When Tilism-e Hoshruba was first published in Lucknow, India in 1883, it was already a beloved oral history that had been performed for years in public and private. What Hoshruba’s fans did not know, however, was that professional storyteller Mir Ahmed Ali and his disciples had engineered a massive literary hoax, writing Hoshruba themselves and falsely attributing it to the epic poem cycle The Adventures of Amir Hamza. But less important than Hoshruba’s provenance was its impact: The story of the tilism (an inanimate object transformed into its own world) of Hoshruba, defended by Emperor Afrasiyab against rival tilism as well as the trickster Amar Ayyar, has become one of the foremost fantasy tales in Urdu. For a more in-depth look at the epic’s sorcerers, formidable women, and grimdark (long before the genre existed) battles, read Mahvesh Murad’s Under the Radar review.
Hoshruba (which translates to “ravishing the senses”) is part of the dastan tradition of oral storytelling and is being translated into English for the first time as Hoshruba: The Land and the Tilism. In its original form, Hoshruba was published in Urdu, in eight volumes totaling over eight thousand pages. In translating the epic into English, Pakistani-Canadian writer Musharraf Ali Farooqi has split each volume into three, for a total of 24 volumes. Over the next few months, you will be able to read all 50 episodes—the entire first volume of Hoshruba—on Tor.com, with one new episode going up every day. You can also purchase the entire novel through Barnes & Noble or Amazon.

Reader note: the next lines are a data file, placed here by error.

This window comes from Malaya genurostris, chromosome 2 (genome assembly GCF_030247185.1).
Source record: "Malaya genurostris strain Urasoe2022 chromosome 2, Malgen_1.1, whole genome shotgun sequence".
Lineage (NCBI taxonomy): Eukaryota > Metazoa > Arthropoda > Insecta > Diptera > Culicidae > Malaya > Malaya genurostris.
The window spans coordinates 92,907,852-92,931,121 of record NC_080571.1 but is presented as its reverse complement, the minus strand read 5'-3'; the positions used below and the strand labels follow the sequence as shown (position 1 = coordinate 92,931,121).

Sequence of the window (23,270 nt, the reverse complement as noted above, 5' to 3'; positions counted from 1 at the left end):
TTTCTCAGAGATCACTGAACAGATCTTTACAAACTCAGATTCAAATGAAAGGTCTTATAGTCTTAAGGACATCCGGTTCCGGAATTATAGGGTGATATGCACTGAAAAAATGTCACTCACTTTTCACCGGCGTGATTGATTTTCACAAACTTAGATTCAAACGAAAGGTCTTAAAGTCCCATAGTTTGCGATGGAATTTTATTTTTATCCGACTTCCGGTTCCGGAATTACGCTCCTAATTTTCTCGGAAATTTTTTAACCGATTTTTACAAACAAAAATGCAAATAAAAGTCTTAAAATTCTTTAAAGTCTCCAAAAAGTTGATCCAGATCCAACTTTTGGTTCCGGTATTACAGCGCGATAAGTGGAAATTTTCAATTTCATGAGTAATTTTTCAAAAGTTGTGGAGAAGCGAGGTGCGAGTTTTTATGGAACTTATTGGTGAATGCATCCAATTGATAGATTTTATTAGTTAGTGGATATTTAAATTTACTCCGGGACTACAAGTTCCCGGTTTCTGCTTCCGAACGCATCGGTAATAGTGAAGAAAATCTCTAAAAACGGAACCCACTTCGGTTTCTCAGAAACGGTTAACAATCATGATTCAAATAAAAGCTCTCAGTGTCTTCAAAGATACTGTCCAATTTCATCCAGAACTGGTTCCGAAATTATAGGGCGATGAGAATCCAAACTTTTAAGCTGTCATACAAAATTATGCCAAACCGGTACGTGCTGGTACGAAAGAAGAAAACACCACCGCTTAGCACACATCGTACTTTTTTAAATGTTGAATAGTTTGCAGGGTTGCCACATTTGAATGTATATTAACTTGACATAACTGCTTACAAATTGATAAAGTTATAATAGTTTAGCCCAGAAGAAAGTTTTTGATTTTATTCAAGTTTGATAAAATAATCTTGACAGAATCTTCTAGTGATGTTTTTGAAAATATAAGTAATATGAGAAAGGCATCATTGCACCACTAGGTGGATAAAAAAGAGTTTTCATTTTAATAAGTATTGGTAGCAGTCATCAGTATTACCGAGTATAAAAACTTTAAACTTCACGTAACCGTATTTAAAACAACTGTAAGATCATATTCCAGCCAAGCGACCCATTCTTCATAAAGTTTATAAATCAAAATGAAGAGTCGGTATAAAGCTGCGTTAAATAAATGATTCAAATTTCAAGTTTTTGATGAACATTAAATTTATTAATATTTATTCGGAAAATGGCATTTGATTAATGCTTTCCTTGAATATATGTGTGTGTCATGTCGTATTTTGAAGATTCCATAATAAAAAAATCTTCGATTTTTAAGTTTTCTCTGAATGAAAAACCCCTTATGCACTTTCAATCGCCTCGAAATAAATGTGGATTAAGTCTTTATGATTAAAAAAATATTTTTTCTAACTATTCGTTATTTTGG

[Unable to find the tricksters, the red birds began landing on the citizenry. ]
Unable to find the tricksters, the red birds began landing on the citizenry. The moment a bird landed on anyone’s head he lost his mind and, roaring with passion and reciting love couplets, headed for the jungle.The whole city was overtaken by a strange madness and people embraced and kissed each other. Seeing that his spell had failed to capture any trickster, Baghban Magic-Gardener revoked it.
Suddenly, Burq appeared before them without a disguise. Afrasiyab recited a spell and everyone saw the floating, life-sized Magic Mirror materialize, which displayed his image at its center. From a distance, Burq threw a stone at it but it was deflected by the mirror.
Afrasiyab’s fourth minister, Abriq Mount-Splitter, recited a spell over some magic stones and hurled them at Burq. Those stones became giant hills and flew toward Burq. But because he was in possession of Jamshed’s mantle they seemed to him only the size of pebbles. However, when they fell on the city – heaven’s mercy – they buried and killed thousands of inhabitants, causing great upheaval in the city. The powerful sorcerers managed to emerge from under them by reciting counterspells but many ordinary sorcerers died upon impact. Abriq Mount-Splitter finally revoked his magic upon hearing the furore.
Amar emerged from Daniyal’s Tent and, wearing his cape of invisibility, continued to loot the city. He then moved Daniyal’s Tent to where Afrasiyab stood. The courtiers saw Amar lying on a jewel-enchased bed inside the tent while two fairies pressed his legs. Afrasiyab declared to his courtiers, “Amar seems a most powerful sorcerer. Are there any among you who can overcome and arrest him?” A sorcerer named Tamtaraq stepped forward at the emperor’s call and, reciting a spell, stepped into Daniyal’s Tent. Immediately, his legs went up and his head went down and he was suspended upside down, all his magic forgotten.